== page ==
Malala's Vital Lesson for US Foreign Policy

Article excerpt

Byline: John Kerry

ONE of my first meetings as Secretary of State was with a group of courageous women from Burma. Two were former political prisoners, and although they had all endured incredible hardship in their lives, each of them was committed to moving forward -- providing education and training for girls, finding jobs for the unemployed and advocating greater women's participation in civil society. I have no doubt that they will continue to be powerful agents of change, bringing progress to their communities and their country in the years to come.

Opportunities to engage with such remarkable and inspirational individuals reinforce why it is so vital that the United States continues to work with governments, organisations and individuals around the world to protect and advance the rights of women and girls. After all, just like in our own countries, the most pressing economic, social and political problems cannot be solved without the full participation of women.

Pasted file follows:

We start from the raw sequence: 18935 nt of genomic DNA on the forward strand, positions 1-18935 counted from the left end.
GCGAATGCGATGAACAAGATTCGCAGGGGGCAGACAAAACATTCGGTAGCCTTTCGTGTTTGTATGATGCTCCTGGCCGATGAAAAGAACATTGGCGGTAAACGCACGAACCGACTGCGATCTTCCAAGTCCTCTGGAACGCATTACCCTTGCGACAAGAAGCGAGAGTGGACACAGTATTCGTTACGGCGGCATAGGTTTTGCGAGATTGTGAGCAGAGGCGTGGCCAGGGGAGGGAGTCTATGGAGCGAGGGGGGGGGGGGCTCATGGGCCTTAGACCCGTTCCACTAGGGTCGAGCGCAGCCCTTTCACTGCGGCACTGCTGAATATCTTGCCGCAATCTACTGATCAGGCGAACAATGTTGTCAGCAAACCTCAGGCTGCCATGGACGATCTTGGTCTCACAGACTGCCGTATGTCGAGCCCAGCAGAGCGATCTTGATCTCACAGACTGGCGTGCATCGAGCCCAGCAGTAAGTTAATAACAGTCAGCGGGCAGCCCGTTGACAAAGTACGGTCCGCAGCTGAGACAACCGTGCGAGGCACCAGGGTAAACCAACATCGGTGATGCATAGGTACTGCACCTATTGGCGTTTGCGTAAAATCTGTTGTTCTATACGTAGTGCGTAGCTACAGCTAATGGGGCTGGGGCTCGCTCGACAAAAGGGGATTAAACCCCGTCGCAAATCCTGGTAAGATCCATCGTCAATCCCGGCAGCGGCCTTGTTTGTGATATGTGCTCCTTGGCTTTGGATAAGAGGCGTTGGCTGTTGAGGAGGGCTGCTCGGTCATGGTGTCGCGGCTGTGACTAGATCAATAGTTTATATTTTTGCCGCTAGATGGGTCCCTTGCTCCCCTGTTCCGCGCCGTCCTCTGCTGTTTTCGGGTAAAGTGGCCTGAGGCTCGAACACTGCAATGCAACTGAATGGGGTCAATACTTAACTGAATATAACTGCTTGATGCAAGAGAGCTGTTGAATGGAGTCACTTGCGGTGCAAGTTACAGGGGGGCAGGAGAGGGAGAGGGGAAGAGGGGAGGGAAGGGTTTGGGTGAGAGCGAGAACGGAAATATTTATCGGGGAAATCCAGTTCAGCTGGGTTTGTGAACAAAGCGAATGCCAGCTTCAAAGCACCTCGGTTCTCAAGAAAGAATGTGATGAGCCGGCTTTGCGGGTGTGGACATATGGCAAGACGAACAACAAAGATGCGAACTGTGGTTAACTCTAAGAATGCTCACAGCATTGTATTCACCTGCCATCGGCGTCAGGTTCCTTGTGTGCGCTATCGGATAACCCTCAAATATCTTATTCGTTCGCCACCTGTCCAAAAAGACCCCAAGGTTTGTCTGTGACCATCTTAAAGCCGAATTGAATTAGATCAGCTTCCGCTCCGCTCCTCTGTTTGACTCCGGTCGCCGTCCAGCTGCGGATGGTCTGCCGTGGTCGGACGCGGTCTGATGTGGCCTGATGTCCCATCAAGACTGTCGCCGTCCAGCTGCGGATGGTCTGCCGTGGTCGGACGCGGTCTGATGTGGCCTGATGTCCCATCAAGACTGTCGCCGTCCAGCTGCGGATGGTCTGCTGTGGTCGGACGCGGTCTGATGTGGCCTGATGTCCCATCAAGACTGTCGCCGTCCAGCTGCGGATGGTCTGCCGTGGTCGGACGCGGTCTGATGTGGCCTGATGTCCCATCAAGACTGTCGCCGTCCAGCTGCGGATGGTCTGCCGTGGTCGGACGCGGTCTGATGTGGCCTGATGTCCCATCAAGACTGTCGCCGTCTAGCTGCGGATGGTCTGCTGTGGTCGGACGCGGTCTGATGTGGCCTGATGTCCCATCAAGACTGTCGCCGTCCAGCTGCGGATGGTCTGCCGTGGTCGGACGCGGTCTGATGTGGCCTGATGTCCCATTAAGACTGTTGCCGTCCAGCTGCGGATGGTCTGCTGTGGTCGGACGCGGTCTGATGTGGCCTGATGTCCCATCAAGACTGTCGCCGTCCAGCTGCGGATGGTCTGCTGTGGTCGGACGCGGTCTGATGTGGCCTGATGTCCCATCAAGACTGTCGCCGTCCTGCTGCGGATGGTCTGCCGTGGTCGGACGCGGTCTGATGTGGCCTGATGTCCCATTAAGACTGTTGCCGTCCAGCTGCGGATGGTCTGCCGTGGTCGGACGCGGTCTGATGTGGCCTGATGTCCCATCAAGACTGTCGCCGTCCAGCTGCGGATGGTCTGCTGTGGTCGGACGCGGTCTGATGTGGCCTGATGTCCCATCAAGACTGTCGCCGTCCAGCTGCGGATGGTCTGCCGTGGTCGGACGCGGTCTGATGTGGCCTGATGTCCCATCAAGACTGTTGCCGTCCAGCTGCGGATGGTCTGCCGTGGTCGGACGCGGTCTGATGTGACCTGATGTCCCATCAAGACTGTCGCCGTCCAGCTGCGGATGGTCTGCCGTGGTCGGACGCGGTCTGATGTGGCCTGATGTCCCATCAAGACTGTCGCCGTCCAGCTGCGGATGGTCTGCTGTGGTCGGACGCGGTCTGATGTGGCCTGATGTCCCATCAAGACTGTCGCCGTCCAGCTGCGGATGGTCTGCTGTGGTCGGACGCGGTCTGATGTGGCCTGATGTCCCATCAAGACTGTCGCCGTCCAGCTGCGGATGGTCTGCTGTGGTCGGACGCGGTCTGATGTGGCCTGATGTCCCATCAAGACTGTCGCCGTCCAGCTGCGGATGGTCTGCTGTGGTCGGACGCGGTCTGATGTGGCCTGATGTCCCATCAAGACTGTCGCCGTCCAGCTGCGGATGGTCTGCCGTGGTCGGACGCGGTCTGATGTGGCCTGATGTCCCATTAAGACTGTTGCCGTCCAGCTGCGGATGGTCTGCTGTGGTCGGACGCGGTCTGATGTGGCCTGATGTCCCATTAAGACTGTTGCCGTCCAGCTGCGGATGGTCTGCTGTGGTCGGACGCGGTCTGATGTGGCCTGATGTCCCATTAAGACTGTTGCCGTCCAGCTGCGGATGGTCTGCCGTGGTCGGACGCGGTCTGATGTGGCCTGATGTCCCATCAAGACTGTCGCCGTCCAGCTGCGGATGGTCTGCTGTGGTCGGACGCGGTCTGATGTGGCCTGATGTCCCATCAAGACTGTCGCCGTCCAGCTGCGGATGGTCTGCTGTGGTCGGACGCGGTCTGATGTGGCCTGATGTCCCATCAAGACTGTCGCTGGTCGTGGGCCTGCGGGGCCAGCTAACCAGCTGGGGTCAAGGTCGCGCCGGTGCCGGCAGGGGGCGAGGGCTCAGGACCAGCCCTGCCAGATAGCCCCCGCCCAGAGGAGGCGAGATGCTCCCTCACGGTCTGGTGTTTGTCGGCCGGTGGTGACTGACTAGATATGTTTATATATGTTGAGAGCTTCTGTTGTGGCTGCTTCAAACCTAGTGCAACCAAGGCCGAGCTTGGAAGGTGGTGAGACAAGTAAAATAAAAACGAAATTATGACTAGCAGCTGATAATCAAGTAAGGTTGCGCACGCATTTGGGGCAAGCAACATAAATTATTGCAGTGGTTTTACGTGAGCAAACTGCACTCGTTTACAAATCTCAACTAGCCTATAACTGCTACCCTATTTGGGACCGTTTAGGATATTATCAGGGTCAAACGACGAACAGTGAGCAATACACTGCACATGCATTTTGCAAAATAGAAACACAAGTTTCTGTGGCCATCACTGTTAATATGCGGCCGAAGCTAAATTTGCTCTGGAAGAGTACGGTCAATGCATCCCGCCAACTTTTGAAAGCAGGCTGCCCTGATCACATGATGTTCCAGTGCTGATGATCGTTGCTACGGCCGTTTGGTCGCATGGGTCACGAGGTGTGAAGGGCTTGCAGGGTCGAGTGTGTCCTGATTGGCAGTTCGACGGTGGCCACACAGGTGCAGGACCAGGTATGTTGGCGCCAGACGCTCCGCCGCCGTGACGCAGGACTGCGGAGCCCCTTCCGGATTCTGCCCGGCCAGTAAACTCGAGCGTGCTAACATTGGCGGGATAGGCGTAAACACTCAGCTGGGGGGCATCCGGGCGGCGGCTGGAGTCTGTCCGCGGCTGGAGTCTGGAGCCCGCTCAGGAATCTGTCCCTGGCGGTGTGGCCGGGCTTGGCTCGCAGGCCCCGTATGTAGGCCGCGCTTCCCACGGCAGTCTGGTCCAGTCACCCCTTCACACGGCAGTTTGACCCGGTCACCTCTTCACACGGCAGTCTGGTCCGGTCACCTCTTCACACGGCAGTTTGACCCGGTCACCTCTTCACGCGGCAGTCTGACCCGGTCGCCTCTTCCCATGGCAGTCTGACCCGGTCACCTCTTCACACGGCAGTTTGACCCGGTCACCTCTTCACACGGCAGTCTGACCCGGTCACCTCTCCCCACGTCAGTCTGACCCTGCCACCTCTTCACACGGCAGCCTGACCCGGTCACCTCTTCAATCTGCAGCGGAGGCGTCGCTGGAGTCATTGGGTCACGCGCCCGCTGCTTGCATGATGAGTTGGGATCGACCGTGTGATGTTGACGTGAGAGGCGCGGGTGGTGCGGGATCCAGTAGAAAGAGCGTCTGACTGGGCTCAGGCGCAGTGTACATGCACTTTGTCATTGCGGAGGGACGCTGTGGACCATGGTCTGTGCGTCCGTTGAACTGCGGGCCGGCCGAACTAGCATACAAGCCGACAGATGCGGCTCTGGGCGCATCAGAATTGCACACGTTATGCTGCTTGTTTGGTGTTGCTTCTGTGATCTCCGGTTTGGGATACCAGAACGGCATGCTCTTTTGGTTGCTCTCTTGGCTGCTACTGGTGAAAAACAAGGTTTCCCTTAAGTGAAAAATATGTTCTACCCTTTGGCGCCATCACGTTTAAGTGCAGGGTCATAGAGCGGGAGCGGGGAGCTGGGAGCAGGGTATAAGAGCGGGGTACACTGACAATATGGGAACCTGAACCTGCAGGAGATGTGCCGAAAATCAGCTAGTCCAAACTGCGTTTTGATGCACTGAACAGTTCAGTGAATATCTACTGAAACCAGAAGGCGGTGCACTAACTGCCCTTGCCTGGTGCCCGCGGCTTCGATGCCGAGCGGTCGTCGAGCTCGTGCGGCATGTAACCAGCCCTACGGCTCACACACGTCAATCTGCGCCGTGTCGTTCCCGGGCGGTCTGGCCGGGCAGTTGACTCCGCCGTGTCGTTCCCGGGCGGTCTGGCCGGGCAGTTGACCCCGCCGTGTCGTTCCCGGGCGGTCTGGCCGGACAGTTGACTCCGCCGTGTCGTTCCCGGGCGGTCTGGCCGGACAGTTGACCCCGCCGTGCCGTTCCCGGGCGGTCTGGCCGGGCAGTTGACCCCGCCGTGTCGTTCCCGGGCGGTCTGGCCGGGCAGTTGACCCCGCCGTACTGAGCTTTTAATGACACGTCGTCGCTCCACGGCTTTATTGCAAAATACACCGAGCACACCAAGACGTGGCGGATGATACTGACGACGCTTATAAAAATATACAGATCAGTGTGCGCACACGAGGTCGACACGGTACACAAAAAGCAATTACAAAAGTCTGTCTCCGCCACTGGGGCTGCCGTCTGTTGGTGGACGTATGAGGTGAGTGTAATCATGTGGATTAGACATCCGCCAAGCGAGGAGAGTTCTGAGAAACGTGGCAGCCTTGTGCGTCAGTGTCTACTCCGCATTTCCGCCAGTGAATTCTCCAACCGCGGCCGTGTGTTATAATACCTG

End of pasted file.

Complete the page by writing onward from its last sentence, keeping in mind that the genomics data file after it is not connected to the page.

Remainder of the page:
According to the World Economic Forum, countries where men and women are closer to enjoying equal rights are far more economically competitive than those where the gender gap has left women and girls with limited or no access to medical care, education, elected office, and the marketplace.

Similarly, the UN Food and Agriculture Organization estimates that if women farmers had the same access to seeds, fertilizer, and technology as men, it would reduce the number of undernourished people in the world by 100 million.

Yet in too many societies and too many homes, women and girls are still undervalued, denied opportunities and forced to marry as children. Too many lives have been lost or altered for ever by gender-based violence. As the father of two daughters, I cannot imagine the pain suffered by the parents of the young woman known as "Nirbhaya", the 23-year-old medical student murdered on a New Delhi bus simply for being a woman, or the anguish felt by the parents of Malala Yousafzai, the Pakistani girl shot by extremists as she too rode on a bus, simply for wanting to go to school.

The outstanding treatment and care Malala has received at the Queen Elizabeth Hospital in Birmingham is a powerful symbol that people across the world stand united against those who want to silence women and girls through intimidation and violence.

I am inspired by Malala's undaunted commitment to her cause, by Nirbhaya's determination, while dying, to bring her assailants to justice, and by their fathers' courage in speaking out on behalf of their daughters and women everywhere. …